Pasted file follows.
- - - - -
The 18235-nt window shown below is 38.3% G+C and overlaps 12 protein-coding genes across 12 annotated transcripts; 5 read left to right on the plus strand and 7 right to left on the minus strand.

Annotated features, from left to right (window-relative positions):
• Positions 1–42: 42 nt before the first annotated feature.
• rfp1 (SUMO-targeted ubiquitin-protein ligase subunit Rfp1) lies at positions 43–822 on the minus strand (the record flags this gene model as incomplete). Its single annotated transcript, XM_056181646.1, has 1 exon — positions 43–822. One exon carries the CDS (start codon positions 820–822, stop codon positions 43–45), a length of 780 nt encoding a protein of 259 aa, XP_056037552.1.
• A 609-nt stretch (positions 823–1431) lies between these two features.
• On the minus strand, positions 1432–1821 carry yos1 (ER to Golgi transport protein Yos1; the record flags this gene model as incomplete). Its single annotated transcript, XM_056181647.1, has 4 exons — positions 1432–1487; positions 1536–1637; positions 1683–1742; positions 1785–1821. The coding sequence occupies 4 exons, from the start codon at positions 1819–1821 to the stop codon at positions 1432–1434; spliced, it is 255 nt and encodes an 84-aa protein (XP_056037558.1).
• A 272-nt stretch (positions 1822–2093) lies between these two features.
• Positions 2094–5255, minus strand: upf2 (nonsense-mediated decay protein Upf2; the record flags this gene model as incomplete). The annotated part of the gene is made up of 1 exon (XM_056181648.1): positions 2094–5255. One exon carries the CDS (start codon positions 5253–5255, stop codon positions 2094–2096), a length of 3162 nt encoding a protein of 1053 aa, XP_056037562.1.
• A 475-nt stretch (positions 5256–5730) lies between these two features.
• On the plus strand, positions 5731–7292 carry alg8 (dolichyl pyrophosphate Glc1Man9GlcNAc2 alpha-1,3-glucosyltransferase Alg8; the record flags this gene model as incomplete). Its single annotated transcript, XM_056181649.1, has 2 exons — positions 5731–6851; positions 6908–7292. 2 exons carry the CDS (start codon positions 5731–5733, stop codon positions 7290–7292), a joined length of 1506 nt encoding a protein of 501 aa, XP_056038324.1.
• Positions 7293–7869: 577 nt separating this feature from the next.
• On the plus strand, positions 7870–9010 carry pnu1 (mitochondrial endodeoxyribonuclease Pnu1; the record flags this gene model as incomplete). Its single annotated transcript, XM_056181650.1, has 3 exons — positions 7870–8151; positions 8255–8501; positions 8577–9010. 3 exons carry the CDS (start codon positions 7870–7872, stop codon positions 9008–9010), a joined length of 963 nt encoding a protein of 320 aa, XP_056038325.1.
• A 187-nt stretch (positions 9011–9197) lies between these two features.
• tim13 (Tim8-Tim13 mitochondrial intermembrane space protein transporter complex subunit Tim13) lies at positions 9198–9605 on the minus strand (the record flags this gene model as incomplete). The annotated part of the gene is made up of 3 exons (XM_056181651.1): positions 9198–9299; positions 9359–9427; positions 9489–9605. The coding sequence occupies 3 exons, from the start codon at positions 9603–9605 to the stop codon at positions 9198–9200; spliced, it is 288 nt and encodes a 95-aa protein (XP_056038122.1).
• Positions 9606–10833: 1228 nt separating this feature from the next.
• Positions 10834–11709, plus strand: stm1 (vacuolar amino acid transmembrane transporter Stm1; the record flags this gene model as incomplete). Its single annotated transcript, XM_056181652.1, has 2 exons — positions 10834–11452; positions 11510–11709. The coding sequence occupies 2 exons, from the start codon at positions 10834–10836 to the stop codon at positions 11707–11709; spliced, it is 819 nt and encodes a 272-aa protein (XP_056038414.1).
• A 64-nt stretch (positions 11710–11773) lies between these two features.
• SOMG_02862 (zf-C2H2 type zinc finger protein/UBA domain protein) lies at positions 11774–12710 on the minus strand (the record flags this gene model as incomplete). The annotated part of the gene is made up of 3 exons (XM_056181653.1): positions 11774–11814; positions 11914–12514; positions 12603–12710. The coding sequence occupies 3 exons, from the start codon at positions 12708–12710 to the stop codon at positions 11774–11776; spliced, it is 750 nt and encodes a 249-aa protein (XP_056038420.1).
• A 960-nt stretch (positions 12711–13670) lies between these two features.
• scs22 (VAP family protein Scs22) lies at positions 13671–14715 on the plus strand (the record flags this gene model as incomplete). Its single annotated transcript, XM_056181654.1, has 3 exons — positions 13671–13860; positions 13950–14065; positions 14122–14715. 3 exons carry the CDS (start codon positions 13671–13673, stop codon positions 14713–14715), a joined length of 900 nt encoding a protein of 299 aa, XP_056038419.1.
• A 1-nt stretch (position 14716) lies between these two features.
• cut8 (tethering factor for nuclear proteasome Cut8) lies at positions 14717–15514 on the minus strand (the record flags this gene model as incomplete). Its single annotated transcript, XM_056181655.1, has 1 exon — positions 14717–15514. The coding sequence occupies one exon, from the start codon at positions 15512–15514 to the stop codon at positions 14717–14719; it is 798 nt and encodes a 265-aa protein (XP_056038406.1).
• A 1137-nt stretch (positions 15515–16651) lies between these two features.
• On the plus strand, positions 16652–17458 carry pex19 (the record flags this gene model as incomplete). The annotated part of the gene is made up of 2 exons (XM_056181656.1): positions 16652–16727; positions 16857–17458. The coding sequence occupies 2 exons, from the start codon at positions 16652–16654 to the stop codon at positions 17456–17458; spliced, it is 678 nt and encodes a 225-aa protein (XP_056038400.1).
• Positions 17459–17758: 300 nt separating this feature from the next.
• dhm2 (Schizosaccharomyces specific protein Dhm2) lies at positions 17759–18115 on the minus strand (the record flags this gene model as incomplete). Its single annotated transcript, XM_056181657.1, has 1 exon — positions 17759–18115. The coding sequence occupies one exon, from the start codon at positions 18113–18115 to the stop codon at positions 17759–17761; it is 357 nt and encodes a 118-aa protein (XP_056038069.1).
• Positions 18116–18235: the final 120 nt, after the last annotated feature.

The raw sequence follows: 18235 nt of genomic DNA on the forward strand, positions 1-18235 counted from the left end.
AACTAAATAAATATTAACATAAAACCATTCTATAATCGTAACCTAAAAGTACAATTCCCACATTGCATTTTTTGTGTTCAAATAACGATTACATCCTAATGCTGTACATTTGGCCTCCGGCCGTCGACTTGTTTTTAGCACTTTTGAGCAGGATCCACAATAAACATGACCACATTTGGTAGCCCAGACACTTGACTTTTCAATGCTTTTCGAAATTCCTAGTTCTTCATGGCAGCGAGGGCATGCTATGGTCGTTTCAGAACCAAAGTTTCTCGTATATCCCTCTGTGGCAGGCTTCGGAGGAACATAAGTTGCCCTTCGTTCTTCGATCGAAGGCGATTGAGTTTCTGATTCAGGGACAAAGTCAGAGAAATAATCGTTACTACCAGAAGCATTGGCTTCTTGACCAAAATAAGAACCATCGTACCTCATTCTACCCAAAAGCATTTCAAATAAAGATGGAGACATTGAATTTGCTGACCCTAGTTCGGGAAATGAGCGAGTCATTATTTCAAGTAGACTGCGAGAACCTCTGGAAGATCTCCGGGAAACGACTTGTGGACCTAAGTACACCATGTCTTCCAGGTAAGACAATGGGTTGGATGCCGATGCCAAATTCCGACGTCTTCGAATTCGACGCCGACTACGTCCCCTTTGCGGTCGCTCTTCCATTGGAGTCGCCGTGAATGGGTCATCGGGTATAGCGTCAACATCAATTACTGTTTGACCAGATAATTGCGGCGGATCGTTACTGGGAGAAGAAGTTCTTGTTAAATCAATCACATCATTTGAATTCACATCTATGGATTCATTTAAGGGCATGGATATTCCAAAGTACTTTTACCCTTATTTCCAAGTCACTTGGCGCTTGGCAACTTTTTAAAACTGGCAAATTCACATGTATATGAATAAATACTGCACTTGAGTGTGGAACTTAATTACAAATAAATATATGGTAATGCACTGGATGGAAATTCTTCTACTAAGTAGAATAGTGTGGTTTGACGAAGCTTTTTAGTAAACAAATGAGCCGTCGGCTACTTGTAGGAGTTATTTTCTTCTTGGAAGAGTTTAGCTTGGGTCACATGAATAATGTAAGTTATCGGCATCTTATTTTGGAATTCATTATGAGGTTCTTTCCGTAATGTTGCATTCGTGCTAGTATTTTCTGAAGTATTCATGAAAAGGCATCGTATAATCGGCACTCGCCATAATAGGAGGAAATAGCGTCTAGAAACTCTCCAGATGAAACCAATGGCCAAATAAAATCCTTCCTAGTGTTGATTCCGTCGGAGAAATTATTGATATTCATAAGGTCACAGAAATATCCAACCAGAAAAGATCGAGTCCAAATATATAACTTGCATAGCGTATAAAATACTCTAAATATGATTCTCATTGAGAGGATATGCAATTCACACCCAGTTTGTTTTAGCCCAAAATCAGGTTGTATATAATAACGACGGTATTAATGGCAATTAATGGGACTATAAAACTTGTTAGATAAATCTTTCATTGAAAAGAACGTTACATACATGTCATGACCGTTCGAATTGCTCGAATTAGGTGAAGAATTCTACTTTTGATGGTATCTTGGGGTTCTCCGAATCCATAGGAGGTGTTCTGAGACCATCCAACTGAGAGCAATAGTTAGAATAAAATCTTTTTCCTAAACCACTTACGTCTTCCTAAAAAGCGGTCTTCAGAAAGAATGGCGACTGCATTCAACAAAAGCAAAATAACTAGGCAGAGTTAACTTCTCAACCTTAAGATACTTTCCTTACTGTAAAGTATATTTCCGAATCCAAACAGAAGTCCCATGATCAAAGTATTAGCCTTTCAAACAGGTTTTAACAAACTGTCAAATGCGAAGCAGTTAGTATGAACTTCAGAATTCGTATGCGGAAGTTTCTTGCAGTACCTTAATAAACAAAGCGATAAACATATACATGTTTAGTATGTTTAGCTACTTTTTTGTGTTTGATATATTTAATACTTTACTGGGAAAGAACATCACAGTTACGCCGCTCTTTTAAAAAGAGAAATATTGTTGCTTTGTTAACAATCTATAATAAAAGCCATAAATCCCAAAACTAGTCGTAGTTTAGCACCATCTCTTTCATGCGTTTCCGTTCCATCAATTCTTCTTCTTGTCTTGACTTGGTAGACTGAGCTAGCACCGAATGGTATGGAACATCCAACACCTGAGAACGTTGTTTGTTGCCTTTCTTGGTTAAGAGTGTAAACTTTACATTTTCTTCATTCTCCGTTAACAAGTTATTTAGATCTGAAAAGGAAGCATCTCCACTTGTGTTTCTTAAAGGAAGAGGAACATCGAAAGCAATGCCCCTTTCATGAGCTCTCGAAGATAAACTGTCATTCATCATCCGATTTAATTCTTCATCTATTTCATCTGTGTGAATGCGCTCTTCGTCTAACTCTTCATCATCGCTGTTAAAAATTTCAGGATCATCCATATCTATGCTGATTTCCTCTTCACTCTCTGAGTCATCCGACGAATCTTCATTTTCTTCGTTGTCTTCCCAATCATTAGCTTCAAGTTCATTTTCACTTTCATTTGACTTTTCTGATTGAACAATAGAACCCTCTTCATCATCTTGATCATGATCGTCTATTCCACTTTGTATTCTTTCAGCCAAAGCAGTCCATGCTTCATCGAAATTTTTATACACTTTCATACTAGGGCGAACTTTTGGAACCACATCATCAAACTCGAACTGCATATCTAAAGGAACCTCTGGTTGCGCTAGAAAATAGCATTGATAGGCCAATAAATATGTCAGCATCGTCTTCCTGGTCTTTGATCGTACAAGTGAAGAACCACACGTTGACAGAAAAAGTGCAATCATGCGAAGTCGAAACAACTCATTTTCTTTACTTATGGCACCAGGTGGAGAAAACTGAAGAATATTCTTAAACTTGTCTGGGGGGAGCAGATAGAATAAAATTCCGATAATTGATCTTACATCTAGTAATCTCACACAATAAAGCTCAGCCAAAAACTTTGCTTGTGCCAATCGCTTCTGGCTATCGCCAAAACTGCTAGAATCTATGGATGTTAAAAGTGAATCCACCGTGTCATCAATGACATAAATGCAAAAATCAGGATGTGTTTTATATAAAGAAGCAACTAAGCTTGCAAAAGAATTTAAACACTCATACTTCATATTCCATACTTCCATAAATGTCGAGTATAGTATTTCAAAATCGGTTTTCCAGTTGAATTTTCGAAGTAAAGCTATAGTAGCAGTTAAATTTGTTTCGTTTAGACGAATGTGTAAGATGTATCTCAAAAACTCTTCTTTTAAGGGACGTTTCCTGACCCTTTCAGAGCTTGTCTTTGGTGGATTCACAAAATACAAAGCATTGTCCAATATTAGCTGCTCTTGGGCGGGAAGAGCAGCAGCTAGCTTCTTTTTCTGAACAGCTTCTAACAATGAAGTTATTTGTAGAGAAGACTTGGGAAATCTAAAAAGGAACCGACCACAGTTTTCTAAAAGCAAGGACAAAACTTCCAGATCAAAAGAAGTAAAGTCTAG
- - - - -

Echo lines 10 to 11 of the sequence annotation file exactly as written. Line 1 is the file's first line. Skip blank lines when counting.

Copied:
• On the plus strand, positions 5731–7292 carry alg8 (dolichyl pyrophosphate Glc1Man9GlcNAc2 alpha-1,3-glucosyltransferase Alg8; the record flags this gene model as incomplete). Its single annotated transcript, XM_056181649.1, has 2 exons — positions 5731–6851; positions 6908–7292. 2 exons carry the CDS (start codon positions 5731–5733, stop codon positions 7290–7292), a joined length of 1506 nt encoding a protein of 501 aa, XP_056038324.1.
• Positions 7293–7869: 577 nt separating this feature from the next.